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  #1  
Old 04-05-2006, 01:06 PM
Cabernet red, actually
 
Join Date: Jan 2006
Location: Willamette Valley, OR
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Man, I'm stupid

So I changed my oil yesterday; it is actually the first time I have changed oil. I torqued one of the bolts on the filter housing too much and broke it! I was unable to get it to move with pliers and the anti-freezing stuff, whatever that's called, I can't remember now.

I nonetheless thought I got the cap on tight, though, so I ran the car for a little bit to circulate the oil. Well the cap wasn't on tight at all and about 3.5 liters leaked out! It only ran for about 30 seconds so I don't believe any permanent damage was done. The oil pressure shot up to three on start, so there was some lubrication in there, right? I turned it off as soon as I noticed the pressure hovering around zero. The engine was cold when I started it and it sounded fine the entire time it ran.

Hopefully somone will learn something from this (other than me)...and if you have ANY idea as to what I should do about this broken bolt, or some knowledge about the engine and what I may/may not have done to it, feel free to enlighten me.

All in all the day could have been worse; my dog was nearly run over by a steam roller later in the day. That would have truly made it the worst day ever. I can't even imagine what my mental state would be if I had witnessed Roamer flattened by a steam roller...
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1985 300D Turbo, CA model
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  #2  
Old 04-05-2006, 02:24 PM
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I think you are okay. I have run engines before with lost oil pressure.
It seems you did not drive it or put it under load.

Time to clean it up and fix the broken part.
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  #3  
Old 04-05-2006, 03:16 PM
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Should be fine. Your prob is getting the bolt out of the housing.
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  #4  
Old 04-05-2006, 03:27 PM
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It's amazing how long you can run an engine without oil pressure an no short term damage. I would not worry about it and just concentrate on removing that bolt or replace the oil filter housing.
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  #5  
Old 04-05-2006, 03:38 PM
Cabernet red, actually
 
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Thanks for the replies! They do make me feel a lot better. I can live with the PITA removal of a bolt; serious engine damage is another story.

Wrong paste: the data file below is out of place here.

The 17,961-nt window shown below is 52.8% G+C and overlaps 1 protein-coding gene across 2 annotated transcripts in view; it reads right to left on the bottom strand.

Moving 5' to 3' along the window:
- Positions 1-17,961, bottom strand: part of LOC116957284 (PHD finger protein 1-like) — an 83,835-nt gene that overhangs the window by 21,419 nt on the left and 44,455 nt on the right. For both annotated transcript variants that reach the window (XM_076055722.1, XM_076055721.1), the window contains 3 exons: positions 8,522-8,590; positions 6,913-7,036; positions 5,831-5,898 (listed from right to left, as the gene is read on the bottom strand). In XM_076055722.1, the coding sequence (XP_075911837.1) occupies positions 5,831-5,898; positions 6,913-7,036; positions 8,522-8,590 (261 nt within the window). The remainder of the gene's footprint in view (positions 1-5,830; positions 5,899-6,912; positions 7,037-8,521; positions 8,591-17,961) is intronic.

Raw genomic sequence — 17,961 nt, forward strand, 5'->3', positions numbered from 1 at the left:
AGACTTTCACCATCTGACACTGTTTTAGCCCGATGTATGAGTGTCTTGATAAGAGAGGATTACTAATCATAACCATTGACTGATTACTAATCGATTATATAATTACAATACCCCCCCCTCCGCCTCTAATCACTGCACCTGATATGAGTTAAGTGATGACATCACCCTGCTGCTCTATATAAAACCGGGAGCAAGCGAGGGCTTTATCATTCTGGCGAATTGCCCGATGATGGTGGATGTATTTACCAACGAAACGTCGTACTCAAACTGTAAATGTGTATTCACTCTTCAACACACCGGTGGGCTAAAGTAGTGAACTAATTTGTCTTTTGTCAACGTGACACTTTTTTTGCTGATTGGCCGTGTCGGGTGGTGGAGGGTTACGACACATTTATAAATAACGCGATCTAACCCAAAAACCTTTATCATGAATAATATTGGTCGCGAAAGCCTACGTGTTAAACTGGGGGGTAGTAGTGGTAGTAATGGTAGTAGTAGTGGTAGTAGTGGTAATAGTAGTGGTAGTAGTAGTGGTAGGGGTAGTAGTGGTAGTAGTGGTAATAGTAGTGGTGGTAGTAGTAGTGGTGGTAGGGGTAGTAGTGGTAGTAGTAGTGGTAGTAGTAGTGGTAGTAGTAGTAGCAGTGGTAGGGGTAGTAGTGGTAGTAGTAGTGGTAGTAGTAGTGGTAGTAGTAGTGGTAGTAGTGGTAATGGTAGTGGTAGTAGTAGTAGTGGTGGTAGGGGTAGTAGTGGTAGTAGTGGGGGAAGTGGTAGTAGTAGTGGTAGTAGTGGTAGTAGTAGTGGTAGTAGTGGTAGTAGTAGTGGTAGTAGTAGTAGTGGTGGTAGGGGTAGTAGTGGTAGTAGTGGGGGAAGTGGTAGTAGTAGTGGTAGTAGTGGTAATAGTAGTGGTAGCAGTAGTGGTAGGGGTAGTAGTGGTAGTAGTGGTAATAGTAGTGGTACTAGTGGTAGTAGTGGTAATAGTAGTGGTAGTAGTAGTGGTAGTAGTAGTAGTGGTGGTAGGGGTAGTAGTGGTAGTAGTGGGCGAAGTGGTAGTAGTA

I'm a little obsessive about things and until it runs again it will be hard to take my mind off it.

I guess I will investigate one of these 'easy out' things I've heard about, although I also hear it isn't always 'easy.'
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  #6  
Old 04-05-2006, 06:48 PM
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Visit the local junkyard and get another housing. I bet you are leaking oil from between the housing and the engine anyway (most seem to), and that would be a great time to replace the gasket.
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  #7  
Old 04-05-2006, 07:13 PM
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Quote:
Originally Posted by OMEGAMAN
It's amazing how long you can run an engine without oil pressure an no short term damage. I would not worry about it and just concentrate on removing that bolt or replace the oil filter housing.
Yeah, I had the drain plug come out on me when going down the highway a couple weeks ago. That was pretty fun!
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  #8  
Old 04-05-2006, 11:07 PM
t walgamuth's Avatar
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i would try

to get the nub out before changing out the oil filter housing. it is a big job.

if you use an easy out, be extremely careful. pull gently smoothly keep it absolutely straight and dont jerk it around.

better yet, try a left hand thread drill and then top out the threads, unless it comes out cleanly.

the easy outs are extremely brittle and easily broken. considering you have broken the stud already i recommend the lh drill. get one that is as close to the size of the solid part of the stud as possible and then take special care in keeping it perfectly straight. take a center punch and make a mark in the center of the stud before trying to start the drill.

good luck. remember, take your time and be meticulous.

tom w
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  #9  
Old 04-06-2006, 12:53 AM
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Ok, the broken bolt. I'm kind of new to MB's so I cannnot visualize the part.
How did the bolt break? By this I mean did it break flush with the head of the bolt? Did it break off flush with the engine block?

If there is a stub sticking out of the block but is inaccessable because the component is in the way, remove the component, assuming it isn't an insurmountable task, so that you can access the stub. You're going to need an oxy/accetalyne torch. If not, you'll have to use Map Gas. Propane will not get it hot enough.

You want to heat around the stub...not the stub itself. get it good and hot and have visegrips adjusted and ready to clamp on and start turning. If you get the cast iron around the stub hot enough, it'll spin out pretty easy. You'll be surprised how easy.